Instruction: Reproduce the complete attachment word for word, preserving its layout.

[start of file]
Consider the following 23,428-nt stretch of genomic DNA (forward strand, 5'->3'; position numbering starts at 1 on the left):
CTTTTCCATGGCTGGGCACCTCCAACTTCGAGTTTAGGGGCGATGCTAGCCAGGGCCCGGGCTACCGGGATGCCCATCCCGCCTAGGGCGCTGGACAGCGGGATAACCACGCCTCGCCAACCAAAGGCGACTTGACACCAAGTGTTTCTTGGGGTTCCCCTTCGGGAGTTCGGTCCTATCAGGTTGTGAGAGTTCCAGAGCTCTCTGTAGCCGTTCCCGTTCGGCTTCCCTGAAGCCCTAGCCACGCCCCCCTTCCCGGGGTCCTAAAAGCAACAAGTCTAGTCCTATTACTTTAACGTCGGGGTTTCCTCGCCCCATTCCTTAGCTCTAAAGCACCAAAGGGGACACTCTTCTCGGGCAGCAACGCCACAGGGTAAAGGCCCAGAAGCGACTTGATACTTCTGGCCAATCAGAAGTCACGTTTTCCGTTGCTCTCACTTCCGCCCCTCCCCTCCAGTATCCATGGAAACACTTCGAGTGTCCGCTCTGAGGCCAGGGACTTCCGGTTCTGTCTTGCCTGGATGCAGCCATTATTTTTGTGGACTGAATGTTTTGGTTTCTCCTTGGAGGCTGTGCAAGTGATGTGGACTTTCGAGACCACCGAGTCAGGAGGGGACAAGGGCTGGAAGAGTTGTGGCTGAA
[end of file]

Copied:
Consider the following 23,428-nt stretch of genomic DNA (forward strand, 5'->3'; position numbering starts at 1 on the left):
CTTTTCCATGGCTGGGCACCTCCAACTTCGAGTTTAGGGGCGATGCTAGCCAGGGCCCGGGCTACCGGGATGCCCATCCCGCCTAGGGCGCTGGACAGCGGGATAACCACGCCTCGCCAACCAAAGGCGACTTGACACCAAGTGTTTCTTGGGGTTCCCCTTCGGGAGTTCGGTCCTATCAGGTTGTGAGAGTTCCAGAGCTCTCTGTAGCCGTTCCCGTTCGGCTTCCCTGAAGCCCTAGCCACGCCCCCCTTCCCGGGGTCCTAAAAGCAACAAGTCTAGTCCTATTACTTTAACGTCGGGGTTTCCTCGCCCCATTCCTTAGCTCTAAAGCACCAAAGGGGACACTCTTCTCGGGCAGCAACGCCACAGGGTAAAGGCCCAGAAGCGACTTGATACTTCTGGCCAATCAGAAGTCACGTTTTCCGTTGCTCTCACTTCCGCCCCTCCCCTCCAGTATCCATGGAAACACTTCGAGTGTCCGCTCTGAGGCCAGGGACTTCCGGTTCTGTCTTGCCTGGATGCAGCCATTATTTTTGTGGACTGAATGTTTTGGTTTCTCCTTGGAGGCTGTGCAAGTGATGTGGACTTTCGAGACCACCGAGTCAGGAGGGGACAAGGGCTGGAAGAGTTGTGGCTGAA